HARTFORD, Conn. (AP) — An investment industry executive has paid $1.4 million to settle insider trading charges, federal regulators said Friday.
I. Joseph Massoud, who founded investment advisory firm Compass Group Management, gained access to nonpublic information at an Internet site where bidding companies could learn more about the financial condition of Patriot Capital Funding Group before its sale, the Securities and Exchange Commission said.
For access to the data, Compass Group had to agree to keep information confidential, which prohibited employees from buying Patriot Capital stock. Massoud still purchased shares soon after Compass Group gained access to the confidential information and bought even more stock after he learned that Compass Group’s bid was what he described as ‘‘waaaaay off’’ compared with bids from other companies, regulators said.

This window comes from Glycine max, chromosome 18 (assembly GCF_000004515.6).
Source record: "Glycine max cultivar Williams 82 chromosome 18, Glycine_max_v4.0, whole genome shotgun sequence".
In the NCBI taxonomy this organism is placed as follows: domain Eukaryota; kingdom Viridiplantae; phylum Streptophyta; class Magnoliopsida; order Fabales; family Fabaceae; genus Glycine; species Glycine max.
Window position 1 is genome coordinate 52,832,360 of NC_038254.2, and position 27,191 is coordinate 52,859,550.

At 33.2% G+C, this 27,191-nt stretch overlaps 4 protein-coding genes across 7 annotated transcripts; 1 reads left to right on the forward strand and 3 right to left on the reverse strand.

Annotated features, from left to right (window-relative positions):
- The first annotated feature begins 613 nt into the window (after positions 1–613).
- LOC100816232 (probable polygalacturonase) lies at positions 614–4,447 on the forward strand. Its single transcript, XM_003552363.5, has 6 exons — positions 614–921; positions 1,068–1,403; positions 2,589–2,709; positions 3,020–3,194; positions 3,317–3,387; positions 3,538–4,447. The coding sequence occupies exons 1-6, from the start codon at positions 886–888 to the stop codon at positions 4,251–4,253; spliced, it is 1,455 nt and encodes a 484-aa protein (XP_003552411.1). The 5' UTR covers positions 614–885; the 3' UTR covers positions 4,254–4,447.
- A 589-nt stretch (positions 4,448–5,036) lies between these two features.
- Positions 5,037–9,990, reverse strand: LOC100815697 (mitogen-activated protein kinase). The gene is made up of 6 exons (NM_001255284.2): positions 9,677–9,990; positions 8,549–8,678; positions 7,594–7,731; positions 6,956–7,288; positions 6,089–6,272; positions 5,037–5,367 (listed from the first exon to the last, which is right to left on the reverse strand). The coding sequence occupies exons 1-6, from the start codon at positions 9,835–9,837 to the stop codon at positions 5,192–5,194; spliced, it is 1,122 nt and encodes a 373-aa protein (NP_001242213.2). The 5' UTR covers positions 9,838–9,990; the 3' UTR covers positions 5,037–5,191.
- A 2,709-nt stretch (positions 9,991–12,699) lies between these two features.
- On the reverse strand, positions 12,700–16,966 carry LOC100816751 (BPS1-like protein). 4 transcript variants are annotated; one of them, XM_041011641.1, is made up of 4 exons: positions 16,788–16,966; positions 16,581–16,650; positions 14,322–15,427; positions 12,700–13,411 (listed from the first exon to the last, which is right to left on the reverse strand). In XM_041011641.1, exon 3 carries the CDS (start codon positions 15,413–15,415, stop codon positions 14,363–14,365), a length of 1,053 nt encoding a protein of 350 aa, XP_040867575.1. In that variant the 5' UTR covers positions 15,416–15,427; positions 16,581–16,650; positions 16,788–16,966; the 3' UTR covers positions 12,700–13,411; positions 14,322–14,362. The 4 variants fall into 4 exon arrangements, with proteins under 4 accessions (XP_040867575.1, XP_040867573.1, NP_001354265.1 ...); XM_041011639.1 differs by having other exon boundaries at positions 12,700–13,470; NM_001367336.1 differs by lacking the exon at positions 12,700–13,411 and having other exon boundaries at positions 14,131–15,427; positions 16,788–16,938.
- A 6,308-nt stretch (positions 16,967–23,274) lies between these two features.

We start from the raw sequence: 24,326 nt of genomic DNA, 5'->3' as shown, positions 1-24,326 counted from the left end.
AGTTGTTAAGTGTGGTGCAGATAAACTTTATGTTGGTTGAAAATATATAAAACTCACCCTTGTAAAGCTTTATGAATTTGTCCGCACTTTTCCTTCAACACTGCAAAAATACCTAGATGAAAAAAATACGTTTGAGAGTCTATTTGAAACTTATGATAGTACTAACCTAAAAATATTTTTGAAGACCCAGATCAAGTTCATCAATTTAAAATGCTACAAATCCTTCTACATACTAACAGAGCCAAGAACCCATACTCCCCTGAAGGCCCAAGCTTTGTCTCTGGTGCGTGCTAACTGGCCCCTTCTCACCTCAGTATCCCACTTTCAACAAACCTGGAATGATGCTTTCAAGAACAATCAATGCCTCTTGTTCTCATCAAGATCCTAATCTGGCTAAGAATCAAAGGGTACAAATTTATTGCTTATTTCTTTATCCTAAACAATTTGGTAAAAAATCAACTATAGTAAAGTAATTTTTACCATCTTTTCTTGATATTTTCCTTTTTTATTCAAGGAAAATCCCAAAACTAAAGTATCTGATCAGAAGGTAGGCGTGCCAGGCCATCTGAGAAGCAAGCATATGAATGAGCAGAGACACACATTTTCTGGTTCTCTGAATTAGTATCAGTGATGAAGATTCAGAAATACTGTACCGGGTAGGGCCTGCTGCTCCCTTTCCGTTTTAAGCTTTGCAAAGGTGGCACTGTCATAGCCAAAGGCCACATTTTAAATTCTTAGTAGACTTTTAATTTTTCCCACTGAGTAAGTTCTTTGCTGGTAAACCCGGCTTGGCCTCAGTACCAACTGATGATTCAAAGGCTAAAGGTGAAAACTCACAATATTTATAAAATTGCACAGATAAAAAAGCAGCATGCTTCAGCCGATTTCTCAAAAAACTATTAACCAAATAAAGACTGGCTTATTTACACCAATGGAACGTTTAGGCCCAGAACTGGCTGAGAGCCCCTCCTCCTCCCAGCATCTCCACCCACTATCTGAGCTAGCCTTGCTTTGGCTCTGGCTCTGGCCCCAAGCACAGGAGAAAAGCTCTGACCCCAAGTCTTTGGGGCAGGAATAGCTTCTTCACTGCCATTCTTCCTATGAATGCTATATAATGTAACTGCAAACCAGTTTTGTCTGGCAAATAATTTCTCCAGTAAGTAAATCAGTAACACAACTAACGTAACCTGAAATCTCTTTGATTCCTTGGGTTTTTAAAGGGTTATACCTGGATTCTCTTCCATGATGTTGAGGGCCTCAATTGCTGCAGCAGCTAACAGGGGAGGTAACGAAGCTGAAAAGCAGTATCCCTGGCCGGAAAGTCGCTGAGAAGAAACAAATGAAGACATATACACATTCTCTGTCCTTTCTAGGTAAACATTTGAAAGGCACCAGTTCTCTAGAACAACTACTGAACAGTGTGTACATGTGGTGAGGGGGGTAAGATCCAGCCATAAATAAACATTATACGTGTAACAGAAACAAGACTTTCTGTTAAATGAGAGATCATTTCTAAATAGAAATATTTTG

Patriot Capital’s share price more than doubled after a merger was publicly announced, and Massoud, of Westport, Conn., realized more than $676,000 in illegal profits, the SEC said.
His lawyer, Robert J Anello, said in an email that Massoud is pleased to resolve ‘‘this personal trading matter.’’
John T. Dugan, associate director of the SEC’s Boston regional office, said Massoud acted with full knowledge of the confidentiality agreement prohibiting him from buying Patriot Capital stock and ‘‘abused his access to nonpublic data for what turned out to be a short-term personal gain.’’
Massoud was required to pay back double what he made in the stock deal.
A judge must approve the agreement, which also prohibits Massoud from working in the securities industry or serving as an officer or director of a public company.